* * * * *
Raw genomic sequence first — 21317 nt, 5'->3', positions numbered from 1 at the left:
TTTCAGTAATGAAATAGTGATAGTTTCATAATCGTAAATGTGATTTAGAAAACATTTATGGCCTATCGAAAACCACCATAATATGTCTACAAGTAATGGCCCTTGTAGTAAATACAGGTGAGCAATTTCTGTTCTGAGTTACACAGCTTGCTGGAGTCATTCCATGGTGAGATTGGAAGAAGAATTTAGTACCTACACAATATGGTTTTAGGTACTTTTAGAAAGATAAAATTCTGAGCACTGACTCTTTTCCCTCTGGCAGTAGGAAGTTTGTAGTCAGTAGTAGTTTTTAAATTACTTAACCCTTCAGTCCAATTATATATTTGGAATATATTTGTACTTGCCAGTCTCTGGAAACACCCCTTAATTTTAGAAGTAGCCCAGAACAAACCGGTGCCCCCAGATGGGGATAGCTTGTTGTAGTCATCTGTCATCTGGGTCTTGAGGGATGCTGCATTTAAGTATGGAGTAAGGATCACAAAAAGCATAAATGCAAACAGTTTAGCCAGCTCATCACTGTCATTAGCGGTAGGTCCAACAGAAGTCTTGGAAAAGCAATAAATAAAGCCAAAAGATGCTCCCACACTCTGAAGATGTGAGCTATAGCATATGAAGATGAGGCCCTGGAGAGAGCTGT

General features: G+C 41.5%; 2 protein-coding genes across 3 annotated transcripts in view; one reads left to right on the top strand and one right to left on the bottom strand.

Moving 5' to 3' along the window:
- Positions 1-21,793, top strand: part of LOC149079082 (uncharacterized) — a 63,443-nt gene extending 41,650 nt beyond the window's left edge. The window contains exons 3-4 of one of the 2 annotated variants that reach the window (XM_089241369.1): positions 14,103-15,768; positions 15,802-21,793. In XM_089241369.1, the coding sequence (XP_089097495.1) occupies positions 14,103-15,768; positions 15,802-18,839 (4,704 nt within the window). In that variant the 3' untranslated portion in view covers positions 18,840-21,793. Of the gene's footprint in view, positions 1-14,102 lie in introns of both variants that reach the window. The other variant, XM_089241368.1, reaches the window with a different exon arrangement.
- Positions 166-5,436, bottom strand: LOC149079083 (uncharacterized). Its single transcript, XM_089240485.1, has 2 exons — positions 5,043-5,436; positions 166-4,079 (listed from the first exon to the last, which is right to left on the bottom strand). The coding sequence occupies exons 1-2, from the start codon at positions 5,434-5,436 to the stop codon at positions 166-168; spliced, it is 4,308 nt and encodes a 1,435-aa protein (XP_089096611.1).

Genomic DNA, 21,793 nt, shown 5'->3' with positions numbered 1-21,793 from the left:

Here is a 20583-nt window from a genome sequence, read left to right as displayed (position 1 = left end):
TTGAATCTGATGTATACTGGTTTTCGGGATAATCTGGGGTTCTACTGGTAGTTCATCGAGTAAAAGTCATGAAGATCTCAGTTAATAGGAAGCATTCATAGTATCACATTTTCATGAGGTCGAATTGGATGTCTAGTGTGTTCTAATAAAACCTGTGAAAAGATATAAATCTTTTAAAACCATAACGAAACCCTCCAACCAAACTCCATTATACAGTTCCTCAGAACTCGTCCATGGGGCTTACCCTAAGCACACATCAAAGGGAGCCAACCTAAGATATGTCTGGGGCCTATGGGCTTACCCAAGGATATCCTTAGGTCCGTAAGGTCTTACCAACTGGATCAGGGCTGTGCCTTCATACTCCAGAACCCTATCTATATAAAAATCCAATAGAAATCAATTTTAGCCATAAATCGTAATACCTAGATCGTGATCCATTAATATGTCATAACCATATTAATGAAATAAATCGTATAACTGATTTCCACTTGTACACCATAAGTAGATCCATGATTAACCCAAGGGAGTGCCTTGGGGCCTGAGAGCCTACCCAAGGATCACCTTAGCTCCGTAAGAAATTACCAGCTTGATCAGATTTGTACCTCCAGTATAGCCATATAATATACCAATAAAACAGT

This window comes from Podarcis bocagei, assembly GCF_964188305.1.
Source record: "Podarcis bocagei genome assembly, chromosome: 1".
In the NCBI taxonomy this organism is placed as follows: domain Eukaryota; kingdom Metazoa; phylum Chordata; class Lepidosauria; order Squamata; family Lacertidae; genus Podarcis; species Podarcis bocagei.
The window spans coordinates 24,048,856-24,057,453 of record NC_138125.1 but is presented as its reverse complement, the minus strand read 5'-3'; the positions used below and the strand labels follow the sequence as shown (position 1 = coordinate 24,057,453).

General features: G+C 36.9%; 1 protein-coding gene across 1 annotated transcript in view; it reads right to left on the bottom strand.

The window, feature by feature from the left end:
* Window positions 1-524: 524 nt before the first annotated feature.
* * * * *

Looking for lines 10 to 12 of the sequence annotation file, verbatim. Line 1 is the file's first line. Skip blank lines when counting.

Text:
This window comes from Podarcis bocagei, assembly GCF_964188305.1.
Source record: "Podarcis bocagei genome assembly, chromosome: 1".
In the NCBI taxonomy this organism is placed as follows: domain Eukaryota; kingdom Metazoa; phylum Chordata; class Lepidosauria; order Squamata; family Lacertidae; genus Podarcis; species Podarcis bocagei.